The Four-Pools Mystery: Jean Webster

Title: The Four-Pools Mystery
Author: Jean Webster
Buy it from: Flipkart, or download from Amazon Kindle store for free

I had read ‘Daddy Long Legs’ and ‘Dear Enemy’ a few weeks back and had enjoyed it. Then another friend recommended ‘Just Patty’ and ‘When Patty went to college’ and I liked these books too. So I googled for more of Webster’s works and found that she has also written a murder mystery. Now mystery is my most favourite genre ever, so I downloaded ‘The Four-Pools Mystery’ and got to reading it right away. It has Jean Webster’s playful style of narration combined with a solid mystery plot-line, and I loved it a lot!

This story takes place at a South American plantation where Colonel Gaylord and his son Radnor live and look after their large farmland. Things are not amicable between the father and the son, the Colonel being very controlling and young Radnor headstrong. To add to the troubles a ghost has made an appearance at their house, sometimes pilfering trifles and sometimes things of great value. Soon enough tragedy strikes and it is up to a sharp eyed New York reporter to unravel the mystery and set things right.

Jean Webster has created a nice and tight plot for this little mystery. Her characters are endearing and the novel is generous at heart. Webster is a fun author to read and the simplicity and innocence of her stories really reaches out to you.

In conclusion: I loved ‘The Pour Pools Mystery’ and I am sure you all will like it too. It is a great book to pick up on a rainy evening and I recommend it for its fun and easy narrative style. 

Book Source: Self

Swimming Home: Deborah Levy

Title: Swimming Home
Author: Deborah Levy
Publisher: Faber and Faber
Buy it from: FlipkartAmazon Kindle store
Shortlisted for the Man Booker Prize 2012

A peaceful family vacation in the sunny Nice, away from the wars and economic crises, is not really going well for the two holidaying families. Jozef, a famous poet, rich and successful, is married to the tough Isabel, a war correspondent and they have a teenage daughter Nina. Mitchell and Laura run a shop in Euston selling African jewellery. There are rifts in the relationships and there are financial pressures, and the swimming pool with its cloudy water has spat out a beautiful girl in their midst. Kitty Finch, mysterious, young and depressed, more like a missing piece in everybody’s life, has gatecrashed into their holidays and their lives.

The novel progresses on the edge of turmoil. The disintegrating state of the world, the gory face of war haunt Isabel, while Jozef’s eerie childhood, his own stints with depression have taken him to a very fragile place. Their teenage daughter Nina is herself going through a delicate phase, looking for an emotional anchor, slightly jealous of her own mother. Mitchell and Laura have their own problems too; their shop is steadily going downhill. Kitty Finch arrives at the villa in the middle of these tensions. Kitty has written a poem, which she calls a conversation with Jozef. Her whole existence seems to revolve around the poem, and her single minded obsession with getting Jozef’s views on the poem. But Kitty’s poem titled ‘Swimming Home’ perhaps is not a poem at all; it is a question she has posed for them all, a challenge waiting to be accepted. As Laura and Mitchell find a support for their failing finances, Isabel lets go of her control, and Jozef finally answers his own question, Nina finds her vacation take a completely unnatural turn.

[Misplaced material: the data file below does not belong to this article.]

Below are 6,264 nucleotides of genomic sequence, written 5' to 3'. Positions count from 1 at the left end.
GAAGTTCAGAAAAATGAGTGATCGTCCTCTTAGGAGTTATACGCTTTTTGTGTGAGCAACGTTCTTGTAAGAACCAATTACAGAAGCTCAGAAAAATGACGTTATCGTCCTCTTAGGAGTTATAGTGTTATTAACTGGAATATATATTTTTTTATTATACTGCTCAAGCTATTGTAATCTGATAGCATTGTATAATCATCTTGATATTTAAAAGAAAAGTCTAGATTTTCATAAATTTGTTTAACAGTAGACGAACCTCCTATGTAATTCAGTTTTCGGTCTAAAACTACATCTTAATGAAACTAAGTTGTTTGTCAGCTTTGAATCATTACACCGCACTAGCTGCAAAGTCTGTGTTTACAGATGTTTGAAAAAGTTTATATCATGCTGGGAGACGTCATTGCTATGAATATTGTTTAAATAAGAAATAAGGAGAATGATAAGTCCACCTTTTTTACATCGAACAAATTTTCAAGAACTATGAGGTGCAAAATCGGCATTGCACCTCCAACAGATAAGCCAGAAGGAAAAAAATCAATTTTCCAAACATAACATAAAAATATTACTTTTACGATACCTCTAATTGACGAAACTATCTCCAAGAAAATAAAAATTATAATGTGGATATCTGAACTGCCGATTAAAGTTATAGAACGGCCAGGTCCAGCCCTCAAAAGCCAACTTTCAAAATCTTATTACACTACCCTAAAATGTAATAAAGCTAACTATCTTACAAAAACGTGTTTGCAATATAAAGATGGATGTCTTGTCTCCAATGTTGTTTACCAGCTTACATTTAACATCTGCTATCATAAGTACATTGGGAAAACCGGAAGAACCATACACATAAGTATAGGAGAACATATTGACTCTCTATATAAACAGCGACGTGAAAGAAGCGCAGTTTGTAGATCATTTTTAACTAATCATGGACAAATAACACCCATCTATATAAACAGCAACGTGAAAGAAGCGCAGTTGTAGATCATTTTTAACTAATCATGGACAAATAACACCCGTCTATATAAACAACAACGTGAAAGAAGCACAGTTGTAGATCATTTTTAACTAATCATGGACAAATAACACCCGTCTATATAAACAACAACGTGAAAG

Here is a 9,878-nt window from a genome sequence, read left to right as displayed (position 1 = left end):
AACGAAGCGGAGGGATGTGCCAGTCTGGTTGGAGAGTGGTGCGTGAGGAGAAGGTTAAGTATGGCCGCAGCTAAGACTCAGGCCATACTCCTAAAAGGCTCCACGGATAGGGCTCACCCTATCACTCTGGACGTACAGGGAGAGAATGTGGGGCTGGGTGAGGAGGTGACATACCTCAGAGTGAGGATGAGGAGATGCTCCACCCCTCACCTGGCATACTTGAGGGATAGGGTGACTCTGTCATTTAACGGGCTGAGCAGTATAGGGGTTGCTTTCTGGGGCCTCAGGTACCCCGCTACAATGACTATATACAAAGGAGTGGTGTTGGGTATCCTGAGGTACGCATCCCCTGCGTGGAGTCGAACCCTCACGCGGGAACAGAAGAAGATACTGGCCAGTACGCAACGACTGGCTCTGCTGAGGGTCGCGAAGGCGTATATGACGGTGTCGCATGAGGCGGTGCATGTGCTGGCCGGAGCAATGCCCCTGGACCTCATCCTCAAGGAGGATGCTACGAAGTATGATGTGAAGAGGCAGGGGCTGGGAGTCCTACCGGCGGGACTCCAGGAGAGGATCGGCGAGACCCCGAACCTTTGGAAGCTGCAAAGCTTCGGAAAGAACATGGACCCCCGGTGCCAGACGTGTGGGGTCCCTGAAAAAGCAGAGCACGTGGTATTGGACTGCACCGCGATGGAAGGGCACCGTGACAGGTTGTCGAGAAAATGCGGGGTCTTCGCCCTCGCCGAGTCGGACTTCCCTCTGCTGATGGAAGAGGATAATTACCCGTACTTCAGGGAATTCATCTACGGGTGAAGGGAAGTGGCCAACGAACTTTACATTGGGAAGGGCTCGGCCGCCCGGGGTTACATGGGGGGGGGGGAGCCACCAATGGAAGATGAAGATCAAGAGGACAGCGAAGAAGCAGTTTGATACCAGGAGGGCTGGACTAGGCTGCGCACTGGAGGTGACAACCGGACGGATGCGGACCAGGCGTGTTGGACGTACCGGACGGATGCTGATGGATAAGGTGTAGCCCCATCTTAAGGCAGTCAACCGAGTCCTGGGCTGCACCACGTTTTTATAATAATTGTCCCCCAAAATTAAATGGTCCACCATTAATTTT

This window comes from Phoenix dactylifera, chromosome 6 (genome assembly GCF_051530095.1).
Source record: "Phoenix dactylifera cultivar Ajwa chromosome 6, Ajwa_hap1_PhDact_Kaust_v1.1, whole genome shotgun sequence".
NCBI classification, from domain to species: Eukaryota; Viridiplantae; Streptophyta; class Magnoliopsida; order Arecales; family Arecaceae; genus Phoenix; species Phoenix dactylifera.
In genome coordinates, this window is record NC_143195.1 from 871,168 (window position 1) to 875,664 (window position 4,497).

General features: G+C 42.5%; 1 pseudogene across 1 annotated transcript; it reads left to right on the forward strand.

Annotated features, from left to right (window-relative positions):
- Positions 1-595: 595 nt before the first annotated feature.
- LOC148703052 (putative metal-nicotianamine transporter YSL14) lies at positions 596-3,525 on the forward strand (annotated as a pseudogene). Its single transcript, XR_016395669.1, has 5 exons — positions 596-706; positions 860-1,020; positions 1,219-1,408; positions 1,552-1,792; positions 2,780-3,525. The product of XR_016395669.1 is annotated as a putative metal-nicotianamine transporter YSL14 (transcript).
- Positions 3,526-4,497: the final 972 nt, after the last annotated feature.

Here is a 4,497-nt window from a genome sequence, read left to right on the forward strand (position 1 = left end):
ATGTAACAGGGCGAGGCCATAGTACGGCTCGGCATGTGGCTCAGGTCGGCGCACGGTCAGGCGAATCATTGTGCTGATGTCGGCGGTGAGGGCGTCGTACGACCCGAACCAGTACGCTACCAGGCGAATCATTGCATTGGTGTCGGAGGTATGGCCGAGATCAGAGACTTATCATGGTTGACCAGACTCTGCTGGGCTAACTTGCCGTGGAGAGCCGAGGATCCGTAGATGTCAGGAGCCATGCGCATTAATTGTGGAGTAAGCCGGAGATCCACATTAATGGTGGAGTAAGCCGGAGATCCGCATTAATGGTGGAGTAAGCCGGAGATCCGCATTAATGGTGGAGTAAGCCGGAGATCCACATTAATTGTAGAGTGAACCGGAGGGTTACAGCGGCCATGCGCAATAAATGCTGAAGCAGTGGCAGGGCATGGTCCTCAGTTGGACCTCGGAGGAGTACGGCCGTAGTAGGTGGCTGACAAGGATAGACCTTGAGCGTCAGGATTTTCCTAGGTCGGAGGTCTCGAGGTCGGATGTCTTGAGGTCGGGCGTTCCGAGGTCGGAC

Swimming home is a complex story. It is not a simple linear, narrative. In fact, timeline does not seem to be crucial to the story. We are offered glimpses into the minds of the characters, the long standing hurts and their final culminations. Levy’s writing is lucid, beautiful, and she creates a powerful collage of emotions in this novel.
But, even though I loved the prose, I was not completely happy with the novel as a whole. It felt incomplete. Levy has created some very strong characters, and weaves intense themes, but these themes seem to lead up to a rushed ending. Levy is clearly a talented writer and I felt a longer novel would have done justice to the story she wanted to tell.

In conclusion: I will recommend this novel for its unusual narrative style, and powerful prose, but unfortunately the novel as a whole left me somewhat dissatisfied.

Book Source: Self

Things that happened this monsoon

The monsoon is almost at its end. I barely got to blogging while the rains delayed and then came back in torrents. I did read some fun books in this time though: "Daddy Long Legs" and "Dear Enemy" recommended by two of my dear friends. I also bought some books, both of the paper and e-paper variety.

Then I helped Debu (my artist husband) shift to his new studio space. It was hugely exciting!

Things got even more exciting when we bought our new car, our super cute Volkswagen Polo!

Then we went on a short but wonderful road trip into North Karnataka. We saw some beautiful temples and had great rides on the rainy green roads in the Sahyadris.

I changed the header of my blog, and now I am back to reading more and blogging more too. The festive season is here with more holidays and I hope to find more time for reading.
I am going to try and read some of the Booker shortlisted books before the winner is announced on October 16. It is a fun goal and also a motivation to read more in the next couple of weeks. Happy reading to all of you too!